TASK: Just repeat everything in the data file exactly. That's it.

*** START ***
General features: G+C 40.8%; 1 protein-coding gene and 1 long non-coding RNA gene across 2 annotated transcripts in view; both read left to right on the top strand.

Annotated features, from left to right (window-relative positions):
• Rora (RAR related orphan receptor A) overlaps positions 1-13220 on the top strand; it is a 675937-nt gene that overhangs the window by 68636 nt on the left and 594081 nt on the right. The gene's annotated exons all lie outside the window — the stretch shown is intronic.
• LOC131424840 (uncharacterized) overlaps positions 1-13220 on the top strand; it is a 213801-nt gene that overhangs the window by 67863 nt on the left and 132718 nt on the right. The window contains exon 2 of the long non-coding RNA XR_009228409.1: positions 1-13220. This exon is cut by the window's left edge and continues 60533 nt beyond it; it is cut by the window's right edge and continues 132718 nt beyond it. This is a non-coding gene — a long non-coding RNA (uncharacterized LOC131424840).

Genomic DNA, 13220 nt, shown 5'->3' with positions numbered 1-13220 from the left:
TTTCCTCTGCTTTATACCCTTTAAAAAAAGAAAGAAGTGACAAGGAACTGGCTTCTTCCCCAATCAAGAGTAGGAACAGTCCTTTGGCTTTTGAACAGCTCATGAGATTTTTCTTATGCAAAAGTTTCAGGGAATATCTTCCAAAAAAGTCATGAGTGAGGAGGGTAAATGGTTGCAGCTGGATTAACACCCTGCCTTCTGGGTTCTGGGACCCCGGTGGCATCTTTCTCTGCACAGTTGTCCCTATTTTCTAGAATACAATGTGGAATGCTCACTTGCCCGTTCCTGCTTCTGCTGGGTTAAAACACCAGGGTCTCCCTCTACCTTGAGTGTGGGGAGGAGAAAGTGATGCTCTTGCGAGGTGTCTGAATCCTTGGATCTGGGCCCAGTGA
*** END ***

General features: G+C 40.8%; 1 protein-coding gene and 1 long non-coding RNA gene across 2 annotated transcripts in view; both read left to right on the top strand.

Annotated features, from left to right (window-relative positions):
• Rora (RAR related orphan receptor A) overlaps positions 1-13220 on the top strand; it is a 675937-nt gene that overhangs the window by 68636 nt on the left and 594081 nt on the right. The gene's annotated exons all lie outside the window — the stretch shown is intronic.
• LOC131424840 (uncharacterized) overlaps positions 1-13220 on the top strand; it is a 213801-nt gene that overhangs the window by 67863 nt on the left and 132718 nt on the right. The window contains exon 2 of the long non-coding RNA XR_009228409.1: positions 1-13220. This exon is cut by the window's left edge and continues 60533 nt beyond it; it is cut by the window's right edge and continues 132718 nt beyond it. This is a non-coding gene — a long non-coding RNA (uncharacterized LOC131424840).

Genomic DNA, 13220 nt, shown 5'->3' with positions numbered 1-13220 from the left:
TTTCCTCTGCTTTATACCCTTTAAAAAAAGAAAGAAGTGACAAGGAACTGGCTTCTTCCCCAATCAAGAGTAGGAACAGTCCTTTGGCTTTTGAACAGCTCATGAGATTTTTCTTATGCAAAAGTTTCAGGGAATATCTTCCAAAAAAGTCATGAGTGAGGAGGGTAAATGGTTGCAGCTGGATTAACACCCTGCCTTCTGGGTTCTGGGACCCCGGTGGCATCTTTCTCTGCACAGTTGTCCCTATTTTCTAGAATACAATGTGGAATGCTCACTTGCCCGTTCCTGCTTCTGCTGGGTTAAAACACCAGGGTCTCCCTCTACCTTGAGTGTGGGGAGGAGAAAGTGATGCTCTTGCGAGGTGTCTGAATCCTTGGATCTGGGCCCAGTGA